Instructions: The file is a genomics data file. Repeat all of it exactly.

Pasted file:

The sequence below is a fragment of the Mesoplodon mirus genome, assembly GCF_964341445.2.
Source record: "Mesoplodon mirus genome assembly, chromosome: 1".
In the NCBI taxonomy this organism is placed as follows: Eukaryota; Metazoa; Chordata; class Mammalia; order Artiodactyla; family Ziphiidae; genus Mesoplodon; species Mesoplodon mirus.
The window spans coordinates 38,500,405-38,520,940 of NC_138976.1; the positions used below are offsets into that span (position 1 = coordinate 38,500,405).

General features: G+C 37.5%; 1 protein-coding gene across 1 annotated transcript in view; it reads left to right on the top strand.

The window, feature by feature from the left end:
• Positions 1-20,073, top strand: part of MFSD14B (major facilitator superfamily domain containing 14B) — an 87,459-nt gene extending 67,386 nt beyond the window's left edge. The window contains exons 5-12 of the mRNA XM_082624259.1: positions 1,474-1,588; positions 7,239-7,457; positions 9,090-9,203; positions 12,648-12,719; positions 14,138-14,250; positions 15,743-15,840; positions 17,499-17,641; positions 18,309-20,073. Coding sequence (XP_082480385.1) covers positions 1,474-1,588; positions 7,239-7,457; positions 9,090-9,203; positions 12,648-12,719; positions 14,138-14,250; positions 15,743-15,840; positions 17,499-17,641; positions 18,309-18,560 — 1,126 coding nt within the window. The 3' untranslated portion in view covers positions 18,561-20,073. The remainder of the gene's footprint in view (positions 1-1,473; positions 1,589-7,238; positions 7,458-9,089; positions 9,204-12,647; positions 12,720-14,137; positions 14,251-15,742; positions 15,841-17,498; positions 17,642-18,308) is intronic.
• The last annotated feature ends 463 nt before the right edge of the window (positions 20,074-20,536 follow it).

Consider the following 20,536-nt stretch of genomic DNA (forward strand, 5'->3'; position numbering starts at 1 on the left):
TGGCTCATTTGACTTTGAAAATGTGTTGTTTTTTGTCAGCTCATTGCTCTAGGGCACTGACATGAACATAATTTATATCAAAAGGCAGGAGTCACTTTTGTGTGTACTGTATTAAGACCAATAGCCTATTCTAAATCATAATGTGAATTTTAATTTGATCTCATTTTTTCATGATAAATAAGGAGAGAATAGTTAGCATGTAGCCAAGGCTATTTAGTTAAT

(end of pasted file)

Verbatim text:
The sequence below is a fragment of the Mesoplodon mirus genome, assembly GCF_964341445.2.
Source record: "Mesoplodon mirus genome assembly, chromosome: 1".
In the NCBI taxonomy this organism is placed as follows: Eukaryota; Metazoa; Chordata; class Mammalia; order Artiodactyla; family Ziphiidae; genus Mesoplodon; species Mesoplodon mirus.
The window spans coordinates 38,500,405-38,520,940 of NC_138976.1; the positions used below are offsets into that span (position 1 = coordinate 38,500,405).

General features: G+C 37.5%; 1 protein-coding gene across 1 annotated transcript in view; it reads left to right on the top strand.

The window, feature by feature from the left end:
• Positions 1-20,073, top strand: part of MFSD14B (major facilitator superfamily domain containing 14B) — an 87,459-nt gene extending 67,386 nt beyond the window's left edge. The window contains exons 5-12 of the mRNA XM_082624259.1: positions 1,474-1,588; positions 7,239-7,457; positions 9,090-9,203; positions 12,648-12,719; positions 14,138-14,250; positions 15,743-15,840; positions 17,499-17,641; positions 18,309-20,073. Coding sequence (XP_082480385.1) covers positions 1,474-1,588; positions 7,239-7,457; positions 9,090-9,203; positions 12,648-12,719; positions 14,138-14,250; positions 15,743-15,840; positions 17,499-17,641; positions 18,309-18,560 — 1,126 coding nt within the window. The 3' untranslated portion in view covers positions 18,561-20,073. The remainder of the gene's footprint in view (positions 1-1,473; positions 1,589-7,238; positions 7,458-9,089; positions 9,204-12,647; positions 12,720-14,137; positions 14,251-15,742; positions 15,841-17,498; positions 17,642-18,308) is intronic.
• The last annotated feature ends 463 nt before the right edge of the window (positions 20,074-20,536 follow it).

Consider the following 20,536-nt stretch of genomic DNA (forward strand, 5'->3'; position numbering starts at 1 on the left):
TGGCTCATTTGACTTTGAAAATGTGTTGTTTTTTGTCAGCTCATTGCTCTAGGGCACTGACATGAACATAATTTATATCAAAAGGCAGGAGTCACTTTTGTGTGTACTGTATTAAGACCAATAGCCTATTCTAAATCATAATGTGAATTTTAATTTGATCTCATTTTTTCATGATAAATAAGGAGAGAATAGTTAGCATGTAGCCAAGGCTATTTAGTTAAT